(I should warn you- I suffer from a disorder known simply as "Smarta$$kinsons Disease." It usually beings around the age of 13 and there is no known cure.)
I was listening recently to some people discuss the "how" of being a great parent. Both talked at length about the importance of ALWAYS being there for your kids. How we should never turn them away, never put off a special moment or brush them off.
At first I felt, well, supremely guilty.
Then my disorder kicked in. My guilt was tempered by the sure knowledge that this task- the ALWAYS taking the time for your kids, is A) impossible and B) dangerous.
Yes, if you weren't paying attention, I just committed mom heresy and admitted that I don't and can't always drop everything for my children. In fact, in the short few years that I have been a parent, I have decided that to do so is actually a great way to screw my kids up.
Let me elaborate.
I actually delved into parenting with the "always available, never too busy for my child" mentality. I am at heart a kind person. I like to please people. (Don't comment on this post if you actually know me.) And so, as I set out to parent my first child, my man child, I strove to be available.
I didn't want to miss out on any of the moments. I wanted to selflessly serve. I tried to be "available". I still think this is a great policy for a baby. But it starts to go awry as the years pass on.
What happened you ask? Well, the children began to expect me to drop everything for them. If I was having an important conversation with their father, if I was on the phone long distance (remember long distance?), if I was in the middle of something that HAD to get done, guess what- the kids COULDN'T WAIT.
Of course they couldn't wait, I had taught them that it was always about them, always their turn, they always came first and were most important.
The sad truth about life though is that nobody always comes first. And nobody SHOULD.
Having a five year old who seriously is baffled when he walks up to interrupt an adult conversation is both frustrating and embarrassing. I also maintain that it is bad for the child to believe that everybody around them should drop everything every time they have a thought they wish to share.
Do I really want my children to grow up to be adults who believe that the world revolves around them? How will they handle marriage? How will they deal with the inevitable bumps and bruises of this messy game called life? Will they throw ugly grown up tantrums? Will I be ashamed?
Yes, I will.
But I'm not done condemning the "always there" parenting teaching! No- there is more!
Not only have I come to believe that this practice is bad for kids, I think it is pretty bad for mama too. Eventually mom will discover that no matter how few or many children she has, all of this immediate "being there" whenever anybody needs them will run her ragged. She will at some point realize that SHE CAN'T DO THIS. It is impossible. She may have a breakdown. She may feel guilty. She may give up. But one thing is guaranteed, she will feel worn out and tired. Then she will need to change her game plan.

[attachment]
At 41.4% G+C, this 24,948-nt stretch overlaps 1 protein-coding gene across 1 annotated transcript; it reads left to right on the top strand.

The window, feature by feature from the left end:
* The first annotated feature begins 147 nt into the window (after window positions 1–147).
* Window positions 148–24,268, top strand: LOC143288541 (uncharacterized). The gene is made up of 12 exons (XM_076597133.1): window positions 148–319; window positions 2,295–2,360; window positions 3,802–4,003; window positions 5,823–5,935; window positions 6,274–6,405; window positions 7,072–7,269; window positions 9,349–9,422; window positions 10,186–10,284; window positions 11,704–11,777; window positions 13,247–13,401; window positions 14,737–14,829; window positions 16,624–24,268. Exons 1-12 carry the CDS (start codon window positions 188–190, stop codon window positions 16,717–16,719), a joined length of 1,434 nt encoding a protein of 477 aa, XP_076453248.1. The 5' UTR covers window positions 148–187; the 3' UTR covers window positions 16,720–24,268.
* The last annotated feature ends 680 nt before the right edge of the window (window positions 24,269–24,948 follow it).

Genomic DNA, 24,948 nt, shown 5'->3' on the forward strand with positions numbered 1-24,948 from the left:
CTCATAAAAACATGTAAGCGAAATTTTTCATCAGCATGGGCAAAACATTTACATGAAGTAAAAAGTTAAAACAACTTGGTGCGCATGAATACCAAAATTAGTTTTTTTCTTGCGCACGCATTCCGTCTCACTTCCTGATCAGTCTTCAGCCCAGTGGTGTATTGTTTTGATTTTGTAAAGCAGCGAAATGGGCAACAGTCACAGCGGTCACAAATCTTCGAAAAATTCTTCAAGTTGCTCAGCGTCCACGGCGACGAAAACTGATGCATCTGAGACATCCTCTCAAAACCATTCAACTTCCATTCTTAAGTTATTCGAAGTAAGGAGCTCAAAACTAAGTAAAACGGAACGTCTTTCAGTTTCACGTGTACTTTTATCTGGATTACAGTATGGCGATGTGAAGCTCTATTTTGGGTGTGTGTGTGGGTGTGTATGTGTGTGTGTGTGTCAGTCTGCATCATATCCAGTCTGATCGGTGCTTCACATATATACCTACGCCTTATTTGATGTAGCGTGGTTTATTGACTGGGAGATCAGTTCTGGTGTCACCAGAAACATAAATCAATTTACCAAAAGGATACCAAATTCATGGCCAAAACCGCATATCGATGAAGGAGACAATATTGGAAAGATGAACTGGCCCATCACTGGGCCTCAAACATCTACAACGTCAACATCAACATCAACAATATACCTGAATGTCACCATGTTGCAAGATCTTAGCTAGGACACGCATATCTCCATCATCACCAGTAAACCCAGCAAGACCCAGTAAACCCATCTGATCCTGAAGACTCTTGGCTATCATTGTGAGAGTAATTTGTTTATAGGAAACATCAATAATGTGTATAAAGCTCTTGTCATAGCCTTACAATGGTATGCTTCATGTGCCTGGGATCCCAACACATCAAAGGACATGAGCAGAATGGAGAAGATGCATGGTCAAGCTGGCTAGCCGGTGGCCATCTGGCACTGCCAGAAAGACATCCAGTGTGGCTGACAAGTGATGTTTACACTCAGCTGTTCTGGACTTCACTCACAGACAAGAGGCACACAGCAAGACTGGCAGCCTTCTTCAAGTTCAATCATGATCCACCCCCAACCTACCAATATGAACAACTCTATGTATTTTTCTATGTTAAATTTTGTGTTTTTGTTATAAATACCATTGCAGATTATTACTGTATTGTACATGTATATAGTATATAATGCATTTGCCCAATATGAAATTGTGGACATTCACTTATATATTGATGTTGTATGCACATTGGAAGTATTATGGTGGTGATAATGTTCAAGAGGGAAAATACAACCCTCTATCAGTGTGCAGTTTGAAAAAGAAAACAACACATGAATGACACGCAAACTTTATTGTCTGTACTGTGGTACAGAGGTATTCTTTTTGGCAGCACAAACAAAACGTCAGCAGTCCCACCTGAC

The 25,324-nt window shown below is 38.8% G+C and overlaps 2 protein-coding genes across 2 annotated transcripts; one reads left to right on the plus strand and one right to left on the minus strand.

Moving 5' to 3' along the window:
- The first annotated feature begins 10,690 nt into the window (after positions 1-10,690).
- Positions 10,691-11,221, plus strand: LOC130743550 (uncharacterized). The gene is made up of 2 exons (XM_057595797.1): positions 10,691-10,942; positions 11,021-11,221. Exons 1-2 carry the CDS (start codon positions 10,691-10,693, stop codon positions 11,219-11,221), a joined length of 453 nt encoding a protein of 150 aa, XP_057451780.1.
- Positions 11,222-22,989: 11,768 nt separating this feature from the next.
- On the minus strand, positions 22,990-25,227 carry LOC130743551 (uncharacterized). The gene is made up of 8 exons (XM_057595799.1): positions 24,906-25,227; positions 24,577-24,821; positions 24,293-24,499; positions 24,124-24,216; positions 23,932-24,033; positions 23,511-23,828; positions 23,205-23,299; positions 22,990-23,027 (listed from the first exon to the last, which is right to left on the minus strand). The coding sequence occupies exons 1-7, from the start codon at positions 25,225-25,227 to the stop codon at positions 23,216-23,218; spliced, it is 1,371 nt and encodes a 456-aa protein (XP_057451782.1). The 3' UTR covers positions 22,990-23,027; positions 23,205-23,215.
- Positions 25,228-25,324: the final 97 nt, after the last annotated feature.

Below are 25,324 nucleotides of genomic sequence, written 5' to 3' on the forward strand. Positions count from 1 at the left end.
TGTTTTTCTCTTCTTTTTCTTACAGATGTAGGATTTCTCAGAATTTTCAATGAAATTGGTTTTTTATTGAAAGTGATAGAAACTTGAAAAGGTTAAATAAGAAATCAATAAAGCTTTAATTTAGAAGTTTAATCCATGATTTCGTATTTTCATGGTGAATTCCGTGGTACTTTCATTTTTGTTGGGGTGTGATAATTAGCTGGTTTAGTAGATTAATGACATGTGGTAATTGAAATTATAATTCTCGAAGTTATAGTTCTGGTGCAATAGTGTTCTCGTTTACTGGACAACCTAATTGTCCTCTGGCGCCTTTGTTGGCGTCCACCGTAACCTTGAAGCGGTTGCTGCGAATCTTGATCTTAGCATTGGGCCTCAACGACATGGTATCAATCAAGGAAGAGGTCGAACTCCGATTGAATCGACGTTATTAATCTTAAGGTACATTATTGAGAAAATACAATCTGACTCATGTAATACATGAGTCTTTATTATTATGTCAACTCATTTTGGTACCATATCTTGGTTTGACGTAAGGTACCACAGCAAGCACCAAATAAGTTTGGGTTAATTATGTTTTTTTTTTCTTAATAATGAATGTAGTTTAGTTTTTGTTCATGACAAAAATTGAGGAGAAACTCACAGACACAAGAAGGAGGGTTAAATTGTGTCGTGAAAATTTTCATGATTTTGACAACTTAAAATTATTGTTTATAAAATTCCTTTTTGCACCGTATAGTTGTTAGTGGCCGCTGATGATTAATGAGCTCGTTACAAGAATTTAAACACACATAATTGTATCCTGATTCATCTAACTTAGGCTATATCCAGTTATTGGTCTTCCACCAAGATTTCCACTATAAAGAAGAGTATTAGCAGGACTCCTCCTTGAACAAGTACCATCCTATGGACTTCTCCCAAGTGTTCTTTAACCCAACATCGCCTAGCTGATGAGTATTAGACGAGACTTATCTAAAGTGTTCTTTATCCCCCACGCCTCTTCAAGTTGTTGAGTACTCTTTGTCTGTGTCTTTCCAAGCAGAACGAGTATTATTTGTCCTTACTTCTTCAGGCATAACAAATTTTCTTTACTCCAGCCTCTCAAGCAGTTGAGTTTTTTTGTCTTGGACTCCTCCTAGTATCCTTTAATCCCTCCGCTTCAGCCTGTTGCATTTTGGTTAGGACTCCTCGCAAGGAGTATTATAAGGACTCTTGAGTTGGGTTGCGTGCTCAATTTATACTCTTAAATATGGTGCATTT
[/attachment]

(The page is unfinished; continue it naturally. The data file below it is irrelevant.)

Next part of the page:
Don't get me wrong, I am not actually advocating constant ignoring of children. I am not encouraging abuse or neglect. In fact, I believe that selfless service is how we become the people we are meant to become. But I can no longer believe that answering my child's every beck and call will someday equal a wonderful human being.
I want my children to know that they are loved and matter. I also want them to know that other people are loved and matter. I hope that they respect their own needs and also respect the fact that other people, including their mother, have needs too. I want them to learn to take turns, not get their way, wait for satisfaction, and sometimes put off their own needs.
Of course a baby DOES need mama almost constantly. You can't put off their needs because they are just that, needs. That still doesn't mean though that mama doesn't sometimes need a moment or a break. A wise mother will know the difference as her children grow. She will find the balance between being attentive and teaching respect.
So if you see me making my kids wait while I finish a conversation, please try not to hate me. If you notice me telling them that they cannot have my attention right now, know that I have tried the other way. I have tried to "always be there" and it didn't work. It wore me out and jacked up my kids. (That is why they keep interrupting us.)
Good luck mamas. Of course, as usual, feel free to ignore everything I say. In forty years I will let you know how this all worked out.